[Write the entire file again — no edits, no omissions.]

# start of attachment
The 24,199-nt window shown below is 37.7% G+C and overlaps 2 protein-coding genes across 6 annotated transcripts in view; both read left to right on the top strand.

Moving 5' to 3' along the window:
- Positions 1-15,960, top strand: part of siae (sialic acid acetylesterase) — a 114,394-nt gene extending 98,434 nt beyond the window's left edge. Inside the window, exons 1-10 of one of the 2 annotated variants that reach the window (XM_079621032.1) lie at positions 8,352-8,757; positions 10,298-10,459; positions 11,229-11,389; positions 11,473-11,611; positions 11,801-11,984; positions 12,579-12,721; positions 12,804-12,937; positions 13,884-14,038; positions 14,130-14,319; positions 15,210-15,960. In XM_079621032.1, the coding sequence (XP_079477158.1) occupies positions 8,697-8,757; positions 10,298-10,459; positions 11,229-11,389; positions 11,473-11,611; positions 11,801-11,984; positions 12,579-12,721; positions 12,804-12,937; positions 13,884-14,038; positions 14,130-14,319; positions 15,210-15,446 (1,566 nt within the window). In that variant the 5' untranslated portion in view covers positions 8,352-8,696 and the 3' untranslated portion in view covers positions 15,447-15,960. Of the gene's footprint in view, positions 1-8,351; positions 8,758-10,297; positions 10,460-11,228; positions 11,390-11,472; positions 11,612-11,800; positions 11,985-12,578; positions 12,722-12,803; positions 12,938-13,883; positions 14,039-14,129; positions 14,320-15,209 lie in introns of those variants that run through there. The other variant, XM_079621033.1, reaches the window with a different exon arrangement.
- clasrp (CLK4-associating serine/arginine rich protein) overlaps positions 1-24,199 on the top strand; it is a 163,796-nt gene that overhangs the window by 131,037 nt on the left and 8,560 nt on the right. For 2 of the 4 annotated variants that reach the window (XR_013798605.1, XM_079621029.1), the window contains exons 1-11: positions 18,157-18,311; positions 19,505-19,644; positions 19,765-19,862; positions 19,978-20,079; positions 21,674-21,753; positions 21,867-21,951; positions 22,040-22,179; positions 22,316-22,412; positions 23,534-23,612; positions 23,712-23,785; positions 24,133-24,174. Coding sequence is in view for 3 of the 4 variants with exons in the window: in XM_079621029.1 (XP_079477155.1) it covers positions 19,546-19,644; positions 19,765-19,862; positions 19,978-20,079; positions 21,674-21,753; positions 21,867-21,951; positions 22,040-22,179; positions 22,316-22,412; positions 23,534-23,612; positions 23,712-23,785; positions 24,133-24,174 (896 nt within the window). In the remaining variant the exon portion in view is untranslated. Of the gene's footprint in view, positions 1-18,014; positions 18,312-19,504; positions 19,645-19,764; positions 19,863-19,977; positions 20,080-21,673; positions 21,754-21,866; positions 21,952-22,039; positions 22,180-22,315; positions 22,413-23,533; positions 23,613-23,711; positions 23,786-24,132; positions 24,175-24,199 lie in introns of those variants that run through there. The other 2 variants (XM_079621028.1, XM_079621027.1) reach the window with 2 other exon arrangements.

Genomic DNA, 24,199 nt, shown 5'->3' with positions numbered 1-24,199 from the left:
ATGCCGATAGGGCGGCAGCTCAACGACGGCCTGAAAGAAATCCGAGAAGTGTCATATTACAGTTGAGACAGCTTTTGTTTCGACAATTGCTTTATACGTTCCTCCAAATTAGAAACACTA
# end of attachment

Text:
The 24,199-nt window shown below is 37.7% G+C and overlaps 2 protein-coding genes across 6 annotated transcripts in view; both read left to right on the top strand.

Moving 5' to 3' along the window:
- Positions 1-15,960, top strand: part of siae (sialic acid acetylesterase) — a 114,394-nt gene extending 98,434 nt beyond the window's left edge. Inside the window, exons 1-10 of one of the 2 annotated variants that reach the window (XM_079621032.1) lie at positions 8,352-8,757; positions 10,298-10,459; positions 11,229-11,389; positions 11,473-11,611; positions 11,801-11,984; positions 12,579-12,721; positions 12,804-12,937; positions 13,884-14,038; positions 14,130-14,319; positions 15,210-15,960. In XM_079621032.1, the coding sequence (XP_079477158.1) occupies positions 8,697-8,757; positions 10,298-10,459; positions 11,229-11,389; positions 11,473-11,611; positions 11,801-11,984; positions 12,579-12,721; positions 12,804-12,937; positions 13,884-14,038; positions 14,130-14,319; positions 15,210-15,446 (1,566 nt within the window). In that variant the 5' untranslated portion in view covers positions 8,352-8,696 and the 3' untranslated portion in view covers positions 15,447-15,960. Of the gene's footprint in view, positions 1-8,351; positions 8,758-10,297; positions 10,460-11,228; positions 11,390-11,472; positions 11,612-11,800; positions 11,985-12,578; positions 12,722-12,803; positions 12,938-13,883; positions 14,039-14,129; positions 14,320-15,209 lie in introns of those variants that run through there. The other variant, XM_079621033.1, reaches the window with a different exon arrangement.
- clasrp (CLK4-associating serine/arginine rich protein) overlaps positions 1-24,199 on the top strand; it is a 163,796-nt gene that overhangs the window by 131,037 nt on the left and 8,560 nt on the right. For 2 of the 4 annotated variants that reach the window (XR_013798605.1, XM_079621029.1), the window contains exons 1-11: positions 18,157-18,311; positions 19,505-19,644; positions 19,765-19,862; positions 19,978-20,079; positions 21,674-21,753; positions 21,867-21,951; positions 22,040-22,179; positions 22,316-22,412; positions 23,534-23,612; positions 23,712-23,785; positions 24,133-24,174. Coding sequence is in view for 3 of the 4 variants with exons in the window: in XM_079621029.1 (XP_079477155.1) it covers positions 19,546-19,644; positions 19,765-19,862; positions 19,978-20,079; positions 21,674-21,753; positions 21,867-21,951; positions 22,040-22,179; positions 22,316-22,412; positions 23,534-23,612; positions 23,712-23,785; positions 24,133-24,174 (896 nt within the window). In the remaining variant the exon portion in view is untranslated. Of the gene's footprint in view, positions 1-18,014; positions 18,312-19,504; positions 19,645-19,764; positions 19,863-19,977; positions 20,080-21,673; positions 21,754-21,866; positions 21,952-22,039; positions 22,180-22,315; positions 22,413-23,533; positions 23,613-23,711; positions 23,786-24,132; positions 24,175-24,199 lie in introns of those variants that run through there. The other 2 variants (XM_079621028.1, XM_079621027.1) reach the window with 2 other exon arrangements.

Genomic DNA, 24,199 nt, shown 5'->3' with positions numbered 1-24,199 from the left:
ATGCCGATAGGGCGGCAGCTCAACGACGGCCTGAAAGAAATCCGAGAAGTGTCATATTACAGTTGAGACAGCTTTTGTTTCGACAATTGCTTTATACGTTCCTCCAAATTAGAAACACTA